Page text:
Apr
12
2008
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Faith In Grassroots

The President of the Malian football association, Salif Keita – the first ever African Footballer of the Year in 1970 and Europe’s second-highest goalscorer in 1967 with 42 goals for St Etienne – learned about the importance of grassroots football during his career in Europe.
In the 1980s he was the association’s national technical director, but left his post due to a lack of support from officials for his youth development project. “I had devised a development plan for Malian football based on training centres similar to those I had seen in operation at Nantes, St Etienne or Benfica, but the board weren’t interested because they were looking for instant results,” says Keita.
In 1994, he founded a football academy named Centre Salif Keita (CSK), which includes a first division football team. The centre has produced players of the calibre of Mahamadou Diarra (Real Madrid) and Seydou Keita (Lens), who was named player of the tournament at the 1999 FIFA World Youth Championship in Nigeria.
Thanks to Keita’s pioneering football academy, Mali’s youth team began to produce good results such as the third place achieved at the World Youth Championship in Nigeria or reaching the quarter-finals of the FIFA U-17 World Championships of 1997 and 2001.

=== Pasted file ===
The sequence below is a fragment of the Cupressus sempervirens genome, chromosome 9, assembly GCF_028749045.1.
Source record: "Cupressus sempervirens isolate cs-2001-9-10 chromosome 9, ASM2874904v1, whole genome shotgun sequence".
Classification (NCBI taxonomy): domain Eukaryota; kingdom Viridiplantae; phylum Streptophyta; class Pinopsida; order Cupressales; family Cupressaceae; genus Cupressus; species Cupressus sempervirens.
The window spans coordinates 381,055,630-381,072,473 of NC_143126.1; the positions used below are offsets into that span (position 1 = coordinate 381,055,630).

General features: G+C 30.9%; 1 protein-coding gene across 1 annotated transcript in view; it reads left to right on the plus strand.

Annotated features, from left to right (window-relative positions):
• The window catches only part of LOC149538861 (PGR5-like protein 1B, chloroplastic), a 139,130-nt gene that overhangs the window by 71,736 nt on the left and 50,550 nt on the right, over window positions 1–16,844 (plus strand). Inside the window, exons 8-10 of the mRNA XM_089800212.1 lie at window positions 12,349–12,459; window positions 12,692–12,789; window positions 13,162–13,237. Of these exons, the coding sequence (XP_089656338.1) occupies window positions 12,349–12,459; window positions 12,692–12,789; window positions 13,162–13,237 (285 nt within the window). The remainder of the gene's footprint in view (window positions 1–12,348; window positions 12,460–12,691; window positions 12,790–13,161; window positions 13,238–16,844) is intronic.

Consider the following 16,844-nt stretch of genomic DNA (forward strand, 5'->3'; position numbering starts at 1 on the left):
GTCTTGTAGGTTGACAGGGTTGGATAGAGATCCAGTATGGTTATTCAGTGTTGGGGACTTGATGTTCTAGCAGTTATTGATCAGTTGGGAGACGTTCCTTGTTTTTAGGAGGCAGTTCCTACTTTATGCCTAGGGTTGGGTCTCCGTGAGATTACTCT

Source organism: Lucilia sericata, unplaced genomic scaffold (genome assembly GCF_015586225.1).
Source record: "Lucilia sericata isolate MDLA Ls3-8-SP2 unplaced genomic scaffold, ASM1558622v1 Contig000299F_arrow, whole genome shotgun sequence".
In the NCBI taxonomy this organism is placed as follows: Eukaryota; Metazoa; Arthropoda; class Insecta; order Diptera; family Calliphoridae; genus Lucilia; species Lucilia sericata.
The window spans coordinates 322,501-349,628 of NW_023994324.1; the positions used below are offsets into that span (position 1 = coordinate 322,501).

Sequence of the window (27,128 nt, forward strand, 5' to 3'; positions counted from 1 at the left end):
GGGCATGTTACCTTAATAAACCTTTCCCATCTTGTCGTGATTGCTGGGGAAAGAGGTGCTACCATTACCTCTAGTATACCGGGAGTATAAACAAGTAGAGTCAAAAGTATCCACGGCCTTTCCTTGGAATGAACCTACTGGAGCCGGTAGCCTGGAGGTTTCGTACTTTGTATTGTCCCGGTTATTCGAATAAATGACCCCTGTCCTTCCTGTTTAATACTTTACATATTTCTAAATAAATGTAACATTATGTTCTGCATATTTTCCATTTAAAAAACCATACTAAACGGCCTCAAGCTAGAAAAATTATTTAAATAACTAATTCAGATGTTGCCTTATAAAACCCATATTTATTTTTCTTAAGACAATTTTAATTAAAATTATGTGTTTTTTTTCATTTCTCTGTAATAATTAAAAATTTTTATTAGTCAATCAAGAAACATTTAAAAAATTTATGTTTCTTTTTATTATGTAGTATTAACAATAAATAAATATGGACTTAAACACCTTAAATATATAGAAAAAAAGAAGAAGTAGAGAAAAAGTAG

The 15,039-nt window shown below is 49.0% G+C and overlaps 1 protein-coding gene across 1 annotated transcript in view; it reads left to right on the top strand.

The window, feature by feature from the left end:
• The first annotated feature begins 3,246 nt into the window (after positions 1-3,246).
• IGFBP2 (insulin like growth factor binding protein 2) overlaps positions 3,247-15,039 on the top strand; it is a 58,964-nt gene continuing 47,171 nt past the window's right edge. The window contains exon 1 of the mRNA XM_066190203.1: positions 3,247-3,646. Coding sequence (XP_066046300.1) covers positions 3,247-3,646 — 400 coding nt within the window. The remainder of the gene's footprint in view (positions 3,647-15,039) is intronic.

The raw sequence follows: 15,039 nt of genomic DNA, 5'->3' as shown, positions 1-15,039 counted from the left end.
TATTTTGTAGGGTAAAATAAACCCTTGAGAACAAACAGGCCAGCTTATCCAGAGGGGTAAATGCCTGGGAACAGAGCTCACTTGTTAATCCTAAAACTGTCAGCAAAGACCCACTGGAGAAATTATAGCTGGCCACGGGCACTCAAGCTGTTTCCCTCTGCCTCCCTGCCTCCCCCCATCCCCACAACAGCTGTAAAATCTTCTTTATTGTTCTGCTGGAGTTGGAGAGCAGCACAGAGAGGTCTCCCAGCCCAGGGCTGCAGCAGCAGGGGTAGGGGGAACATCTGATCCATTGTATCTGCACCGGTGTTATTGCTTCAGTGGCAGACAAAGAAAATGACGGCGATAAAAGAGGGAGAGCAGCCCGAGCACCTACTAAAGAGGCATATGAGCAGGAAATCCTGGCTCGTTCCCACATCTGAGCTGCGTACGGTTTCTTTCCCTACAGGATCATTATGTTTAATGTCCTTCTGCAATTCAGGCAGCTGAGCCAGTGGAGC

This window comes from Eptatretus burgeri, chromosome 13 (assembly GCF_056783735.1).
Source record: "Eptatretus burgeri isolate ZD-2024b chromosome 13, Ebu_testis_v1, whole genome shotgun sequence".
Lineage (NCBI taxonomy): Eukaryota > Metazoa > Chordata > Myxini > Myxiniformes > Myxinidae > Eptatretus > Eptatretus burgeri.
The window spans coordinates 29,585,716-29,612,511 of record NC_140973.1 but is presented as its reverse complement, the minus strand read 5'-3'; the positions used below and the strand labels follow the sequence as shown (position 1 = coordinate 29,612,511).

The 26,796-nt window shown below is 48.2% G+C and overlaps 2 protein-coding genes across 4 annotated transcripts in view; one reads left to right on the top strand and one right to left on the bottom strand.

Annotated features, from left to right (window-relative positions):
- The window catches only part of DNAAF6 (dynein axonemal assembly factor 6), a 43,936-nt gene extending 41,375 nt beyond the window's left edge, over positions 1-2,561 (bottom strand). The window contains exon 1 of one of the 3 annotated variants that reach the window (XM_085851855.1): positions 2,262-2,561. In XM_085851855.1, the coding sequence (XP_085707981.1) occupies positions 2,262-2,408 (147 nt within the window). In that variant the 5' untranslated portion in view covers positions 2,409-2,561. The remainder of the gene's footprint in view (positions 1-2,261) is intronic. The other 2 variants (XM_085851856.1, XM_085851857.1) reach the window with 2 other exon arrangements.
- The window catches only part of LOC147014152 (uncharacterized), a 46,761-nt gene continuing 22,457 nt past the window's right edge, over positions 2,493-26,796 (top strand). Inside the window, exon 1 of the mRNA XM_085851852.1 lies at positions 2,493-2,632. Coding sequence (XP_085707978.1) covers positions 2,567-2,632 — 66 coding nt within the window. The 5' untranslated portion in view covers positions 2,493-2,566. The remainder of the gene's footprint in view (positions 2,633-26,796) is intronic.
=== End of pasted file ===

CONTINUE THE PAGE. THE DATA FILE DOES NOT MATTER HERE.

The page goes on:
“Mali is one of the few African countries which have developed a genuine grassroots football project. Training is the only route to success and I don’t know of many African associations that have a training programme worthy of its name,” says German coach Joachim Fickert, who has worked for his country’s association and has also been national coach of Cambodia, Laos, Vietnam, Rwanda and Benin.
In addition to the Centre Salif Keita, there is an organisation named ACEFOOT (Association of Football Training Centres and Schools), which was founded in 2002 and has 56 affiliated centres.
The most promising of the young players to have emerged is Centre Salif Keita’s striker Boubacar Bangoura of Centre Salif Keita, who was included in the African U-18 squad that recently took on their counterparts from Europe in the Meridian Cup.
Some of the members of Mali’s current senior side are products of the training centres and are only young, which means they still have a lot to give over the next three years in their bid to fulfil their country’s dream of qualifying for the 2010 World Cup.
“The problem is that here, just like everywhere else, people want to win and see instant results,” says Salif Keita with trepidation. Which means that the fans first want to see Mali qualify for next year’s African Cup of Nations in Ghana.